This type of drug test is the big one. By testing hair follicles, the test can detect THC for up to 90 days. Weed travels to the hair follicles through small blood vessels, and small amounts of it will remain in the hair. And since hair grows slowly (typically a half-inch per month), a hair sample less than two inches in length can confirm THC consumption within a three-month timeframe.

False-Positive Testing

There are a few scenarios that may lead to false positives on different types of drug tests. One is second-hand marijuana smoke, although the odds are incredibly low. You would need to be hanging out with someone smoking right before your test, and even then, it's still unlikely. CBD oil or other cannabidiol products can give you a false positive. Some states allow CBD products to contain higher THC levels (although most products are much lower than that), which can cause a THC test to flag you as a weed user.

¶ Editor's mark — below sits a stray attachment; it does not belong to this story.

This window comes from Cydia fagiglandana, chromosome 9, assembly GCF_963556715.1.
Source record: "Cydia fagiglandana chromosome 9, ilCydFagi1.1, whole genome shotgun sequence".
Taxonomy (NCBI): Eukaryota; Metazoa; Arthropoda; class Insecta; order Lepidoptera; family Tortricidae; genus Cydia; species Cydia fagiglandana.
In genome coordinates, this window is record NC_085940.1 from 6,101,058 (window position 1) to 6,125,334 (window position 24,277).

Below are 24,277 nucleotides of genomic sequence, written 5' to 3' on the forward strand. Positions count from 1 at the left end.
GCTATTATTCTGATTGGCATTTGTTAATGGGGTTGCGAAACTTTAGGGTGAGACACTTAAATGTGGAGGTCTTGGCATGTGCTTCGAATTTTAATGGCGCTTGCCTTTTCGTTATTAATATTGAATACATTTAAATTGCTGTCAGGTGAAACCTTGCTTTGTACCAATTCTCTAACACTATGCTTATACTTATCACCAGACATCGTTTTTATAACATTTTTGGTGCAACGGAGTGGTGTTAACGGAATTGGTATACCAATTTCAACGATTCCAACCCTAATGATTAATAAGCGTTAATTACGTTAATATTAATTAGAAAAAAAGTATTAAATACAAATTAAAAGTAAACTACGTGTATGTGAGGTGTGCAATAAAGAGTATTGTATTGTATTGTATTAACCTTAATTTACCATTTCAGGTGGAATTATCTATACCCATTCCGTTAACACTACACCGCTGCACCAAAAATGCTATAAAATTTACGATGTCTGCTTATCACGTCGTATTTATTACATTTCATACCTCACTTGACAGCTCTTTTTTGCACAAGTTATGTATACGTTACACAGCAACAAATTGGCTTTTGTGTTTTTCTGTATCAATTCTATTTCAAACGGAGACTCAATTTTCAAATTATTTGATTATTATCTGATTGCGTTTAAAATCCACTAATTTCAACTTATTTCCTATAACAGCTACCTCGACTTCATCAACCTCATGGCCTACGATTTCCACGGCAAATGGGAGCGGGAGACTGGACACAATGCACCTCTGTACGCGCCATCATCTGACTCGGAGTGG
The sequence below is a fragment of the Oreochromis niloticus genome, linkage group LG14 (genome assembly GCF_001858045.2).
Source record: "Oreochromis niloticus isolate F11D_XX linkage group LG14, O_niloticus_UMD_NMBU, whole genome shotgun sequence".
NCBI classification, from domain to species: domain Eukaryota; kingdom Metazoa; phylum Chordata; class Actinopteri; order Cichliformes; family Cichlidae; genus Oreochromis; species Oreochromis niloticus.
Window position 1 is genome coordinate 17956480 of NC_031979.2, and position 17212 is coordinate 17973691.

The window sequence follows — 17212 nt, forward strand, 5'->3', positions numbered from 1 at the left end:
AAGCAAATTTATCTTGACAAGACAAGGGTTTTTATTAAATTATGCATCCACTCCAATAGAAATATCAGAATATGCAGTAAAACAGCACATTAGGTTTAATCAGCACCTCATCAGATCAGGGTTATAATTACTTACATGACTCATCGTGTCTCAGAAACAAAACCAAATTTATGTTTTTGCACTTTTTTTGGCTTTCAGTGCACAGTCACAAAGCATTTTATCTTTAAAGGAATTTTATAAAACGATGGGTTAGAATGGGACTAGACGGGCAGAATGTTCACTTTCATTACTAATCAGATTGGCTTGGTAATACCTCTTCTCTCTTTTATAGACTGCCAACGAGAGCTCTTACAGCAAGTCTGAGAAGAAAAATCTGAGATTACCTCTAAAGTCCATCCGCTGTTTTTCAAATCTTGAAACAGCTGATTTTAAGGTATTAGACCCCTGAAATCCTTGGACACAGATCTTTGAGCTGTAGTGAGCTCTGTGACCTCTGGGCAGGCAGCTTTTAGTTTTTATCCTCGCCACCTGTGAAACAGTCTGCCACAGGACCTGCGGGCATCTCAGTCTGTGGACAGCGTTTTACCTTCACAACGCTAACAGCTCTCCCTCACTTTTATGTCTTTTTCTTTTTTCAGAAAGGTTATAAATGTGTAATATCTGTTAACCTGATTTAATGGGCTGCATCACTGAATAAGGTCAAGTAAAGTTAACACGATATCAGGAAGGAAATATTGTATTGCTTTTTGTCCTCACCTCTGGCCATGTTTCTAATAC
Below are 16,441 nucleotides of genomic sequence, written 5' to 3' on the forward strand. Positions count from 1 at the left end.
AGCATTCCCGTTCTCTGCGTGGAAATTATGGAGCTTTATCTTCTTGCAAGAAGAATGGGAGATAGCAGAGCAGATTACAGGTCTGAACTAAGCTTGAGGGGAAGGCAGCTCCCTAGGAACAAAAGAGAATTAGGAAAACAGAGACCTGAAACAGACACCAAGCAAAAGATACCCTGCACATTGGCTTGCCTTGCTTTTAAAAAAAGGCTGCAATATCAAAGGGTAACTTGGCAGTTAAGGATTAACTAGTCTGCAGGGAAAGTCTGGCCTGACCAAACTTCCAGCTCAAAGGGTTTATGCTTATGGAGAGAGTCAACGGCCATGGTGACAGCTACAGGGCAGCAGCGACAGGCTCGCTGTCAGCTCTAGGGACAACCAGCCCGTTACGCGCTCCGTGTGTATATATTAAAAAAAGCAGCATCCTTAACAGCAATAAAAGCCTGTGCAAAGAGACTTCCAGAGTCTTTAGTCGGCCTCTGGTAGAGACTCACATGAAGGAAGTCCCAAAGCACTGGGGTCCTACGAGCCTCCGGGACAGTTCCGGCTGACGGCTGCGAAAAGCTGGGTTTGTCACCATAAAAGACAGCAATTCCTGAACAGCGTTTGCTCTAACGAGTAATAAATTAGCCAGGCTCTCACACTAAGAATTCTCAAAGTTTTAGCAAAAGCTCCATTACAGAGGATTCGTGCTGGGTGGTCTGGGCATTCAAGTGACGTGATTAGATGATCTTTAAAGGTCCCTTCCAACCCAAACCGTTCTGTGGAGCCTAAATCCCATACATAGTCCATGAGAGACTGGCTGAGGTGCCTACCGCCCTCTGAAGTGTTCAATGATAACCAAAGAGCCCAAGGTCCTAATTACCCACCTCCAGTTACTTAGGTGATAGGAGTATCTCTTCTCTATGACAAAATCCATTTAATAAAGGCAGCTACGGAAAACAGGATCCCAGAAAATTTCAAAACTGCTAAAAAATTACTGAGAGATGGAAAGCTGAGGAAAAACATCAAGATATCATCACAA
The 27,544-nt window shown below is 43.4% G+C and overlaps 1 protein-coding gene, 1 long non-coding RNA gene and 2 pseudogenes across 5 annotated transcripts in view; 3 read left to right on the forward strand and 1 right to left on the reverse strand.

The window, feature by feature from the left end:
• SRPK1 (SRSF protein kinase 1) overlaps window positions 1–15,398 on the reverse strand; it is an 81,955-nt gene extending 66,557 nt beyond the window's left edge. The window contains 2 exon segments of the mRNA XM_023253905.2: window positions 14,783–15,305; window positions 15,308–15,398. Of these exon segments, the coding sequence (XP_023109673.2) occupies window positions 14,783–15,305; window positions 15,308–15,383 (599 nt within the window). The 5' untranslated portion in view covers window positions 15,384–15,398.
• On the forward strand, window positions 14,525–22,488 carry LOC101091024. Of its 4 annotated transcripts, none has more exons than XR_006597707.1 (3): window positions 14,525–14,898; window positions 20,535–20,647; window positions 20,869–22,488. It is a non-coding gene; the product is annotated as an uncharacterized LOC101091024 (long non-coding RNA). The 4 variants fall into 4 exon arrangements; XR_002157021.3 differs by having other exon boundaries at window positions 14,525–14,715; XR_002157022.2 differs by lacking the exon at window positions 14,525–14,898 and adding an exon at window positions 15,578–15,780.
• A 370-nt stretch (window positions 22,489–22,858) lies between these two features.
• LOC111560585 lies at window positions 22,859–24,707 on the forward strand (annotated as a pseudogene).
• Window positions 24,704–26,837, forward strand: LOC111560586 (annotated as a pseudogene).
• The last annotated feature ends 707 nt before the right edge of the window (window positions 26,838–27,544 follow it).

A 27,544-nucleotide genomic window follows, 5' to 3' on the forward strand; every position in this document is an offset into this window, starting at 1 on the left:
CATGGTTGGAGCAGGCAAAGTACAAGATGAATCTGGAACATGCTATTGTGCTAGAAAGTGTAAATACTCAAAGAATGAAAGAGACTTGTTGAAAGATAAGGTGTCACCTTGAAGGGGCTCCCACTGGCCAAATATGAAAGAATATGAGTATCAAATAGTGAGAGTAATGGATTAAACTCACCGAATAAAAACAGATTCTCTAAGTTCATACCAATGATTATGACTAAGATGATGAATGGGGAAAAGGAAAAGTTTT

If you take Efavirenz (Sustiva) for an HIV infection, this medication can cause a positive test result, as well, especially in less sensitive tests. If you have reason to believe you may be likely to have a false positive, bring it up beforehand. Usually, taking a second test or taking a more sensitive test can clear up any misunderstandings. Weed in the body is one thing, but a false positive is just unfair.

Factors Influencing Detection Times

There are multiple factors that can influence how long THC stays in the body.

Frequency of Use

One of the most critical factors that affect THC absorption rates is how much THC is in your product--in other words: potency. If you look again at the detection time windows for the different testing methods, you'll see that heavier users will have a more extended detox period than lighter users.